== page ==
Although gates to the Richmond County Fair didn’t officially open until 4 p.m. on Tuesday, a group of judges arrived in the morning to select the best of breeds and the most colorful of quilts.
Fair exhibits were lined up in hopes of receiving a blue, red or yellow ribbon in categories such as horticulture, baked goods, food conservation, clothing, home furnishings, and arts and crafts.
Aimee Rankin, an Anson County Cooperative Extension agent, served as the horticulture judge for the day.
“We’re just checking that entry rules have been followed,” Rankin said on Tuesday. “We’re checking for quality and uniformity, and also to see if there’s any insect damage or anything else that would affect appearance.”
Inside the Fairgrounds Exhibition Building in Hamlet, judges also studied handmade quilts, leather, local artwork, homemade canned goods and more. Across the aisle, several informative agricultural booths were on display for fairgoers.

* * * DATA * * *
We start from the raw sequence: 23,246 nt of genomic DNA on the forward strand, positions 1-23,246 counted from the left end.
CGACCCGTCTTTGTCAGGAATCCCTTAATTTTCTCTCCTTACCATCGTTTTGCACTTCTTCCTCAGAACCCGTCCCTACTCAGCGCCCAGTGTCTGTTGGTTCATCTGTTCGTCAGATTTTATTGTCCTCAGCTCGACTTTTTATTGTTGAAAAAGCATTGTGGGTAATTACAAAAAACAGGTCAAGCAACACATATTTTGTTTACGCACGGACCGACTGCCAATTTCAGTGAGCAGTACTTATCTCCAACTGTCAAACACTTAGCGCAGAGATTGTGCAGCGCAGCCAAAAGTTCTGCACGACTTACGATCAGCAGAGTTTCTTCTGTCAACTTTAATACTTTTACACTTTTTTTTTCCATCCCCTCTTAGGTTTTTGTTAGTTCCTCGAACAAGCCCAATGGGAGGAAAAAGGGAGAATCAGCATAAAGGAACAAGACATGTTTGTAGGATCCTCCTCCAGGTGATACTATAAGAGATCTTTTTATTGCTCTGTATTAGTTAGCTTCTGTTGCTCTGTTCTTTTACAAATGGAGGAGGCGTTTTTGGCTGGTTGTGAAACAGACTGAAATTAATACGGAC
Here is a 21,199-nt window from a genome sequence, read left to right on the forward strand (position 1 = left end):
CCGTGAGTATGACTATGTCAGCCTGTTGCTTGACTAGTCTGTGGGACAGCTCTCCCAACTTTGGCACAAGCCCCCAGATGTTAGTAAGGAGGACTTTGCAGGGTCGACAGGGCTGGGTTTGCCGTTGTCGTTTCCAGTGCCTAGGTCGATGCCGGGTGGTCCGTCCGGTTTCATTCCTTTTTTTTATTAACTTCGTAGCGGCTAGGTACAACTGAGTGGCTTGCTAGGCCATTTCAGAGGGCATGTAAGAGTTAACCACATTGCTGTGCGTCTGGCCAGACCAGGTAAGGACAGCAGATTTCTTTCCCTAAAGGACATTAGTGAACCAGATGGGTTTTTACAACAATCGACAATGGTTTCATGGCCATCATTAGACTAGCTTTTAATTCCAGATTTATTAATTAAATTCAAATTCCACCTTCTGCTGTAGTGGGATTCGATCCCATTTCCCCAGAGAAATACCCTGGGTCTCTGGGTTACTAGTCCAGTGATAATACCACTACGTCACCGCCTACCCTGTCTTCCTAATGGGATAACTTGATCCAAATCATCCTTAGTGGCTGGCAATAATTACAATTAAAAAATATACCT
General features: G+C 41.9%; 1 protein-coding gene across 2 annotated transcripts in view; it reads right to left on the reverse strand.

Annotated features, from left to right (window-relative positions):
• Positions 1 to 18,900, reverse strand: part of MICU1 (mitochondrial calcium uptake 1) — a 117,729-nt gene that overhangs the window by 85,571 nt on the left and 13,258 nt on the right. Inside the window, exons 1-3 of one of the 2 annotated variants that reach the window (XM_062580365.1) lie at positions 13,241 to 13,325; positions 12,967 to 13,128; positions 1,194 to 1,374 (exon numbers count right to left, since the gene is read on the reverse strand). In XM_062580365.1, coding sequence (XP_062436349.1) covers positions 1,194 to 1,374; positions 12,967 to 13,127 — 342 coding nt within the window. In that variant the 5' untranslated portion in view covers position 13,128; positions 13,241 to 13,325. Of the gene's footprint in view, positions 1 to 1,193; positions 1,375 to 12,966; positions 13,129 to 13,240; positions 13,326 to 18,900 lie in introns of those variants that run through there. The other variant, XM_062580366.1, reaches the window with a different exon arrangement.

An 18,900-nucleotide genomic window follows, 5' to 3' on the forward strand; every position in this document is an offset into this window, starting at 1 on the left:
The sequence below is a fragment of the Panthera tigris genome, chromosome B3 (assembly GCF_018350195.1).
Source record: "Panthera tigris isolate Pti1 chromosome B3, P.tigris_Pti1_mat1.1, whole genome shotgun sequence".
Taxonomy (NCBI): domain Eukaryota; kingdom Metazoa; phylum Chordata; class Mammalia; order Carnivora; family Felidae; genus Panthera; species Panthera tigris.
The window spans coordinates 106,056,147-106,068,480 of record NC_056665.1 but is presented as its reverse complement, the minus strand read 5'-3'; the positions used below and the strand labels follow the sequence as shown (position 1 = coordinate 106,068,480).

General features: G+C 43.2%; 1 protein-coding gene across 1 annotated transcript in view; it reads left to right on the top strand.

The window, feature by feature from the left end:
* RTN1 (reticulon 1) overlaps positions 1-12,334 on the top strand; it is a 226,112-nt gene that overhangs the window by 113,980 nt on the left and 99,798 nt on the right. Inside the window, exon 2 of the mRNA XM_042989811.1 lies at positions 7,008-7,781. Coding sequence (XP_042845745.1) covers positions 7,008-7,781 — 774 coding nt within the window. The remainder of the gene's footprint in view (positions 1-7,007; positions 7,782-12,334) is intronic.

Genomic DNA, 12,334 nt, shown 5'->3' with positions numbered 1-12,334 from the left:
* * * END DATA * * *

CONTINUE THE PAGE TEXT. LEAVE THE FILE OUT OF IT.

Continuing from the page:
Also being judged were several of the animals in the livestock barn.
Area Extension Agent Richard Goforth, this year’s poultry judge, said the birds are judged according to their breeds and are divided into classes.
“It’s much like a dog show,” Goforth said. “There’s a standard of perfection to be met. We make sure the feather pattern is correct … and beyond that, we’re looking for how well they’re feathered, if their beak is straight, and overall conformation … We’re looking for the best-looking bird with the best shape. The little things are the difference between first and second place, but most of the birds win something.”
Fairgoers will be able to view the winners of this year’s competition throughout the week.
Fairground gates will open at 4 p.m. today, and admission is $4 for those older the age of 6. Free parking is also available.
— Staff Writer Mallory Brown can be reached at 910-997-3111, ext. 18, or by email at firstname.lastname@example.org.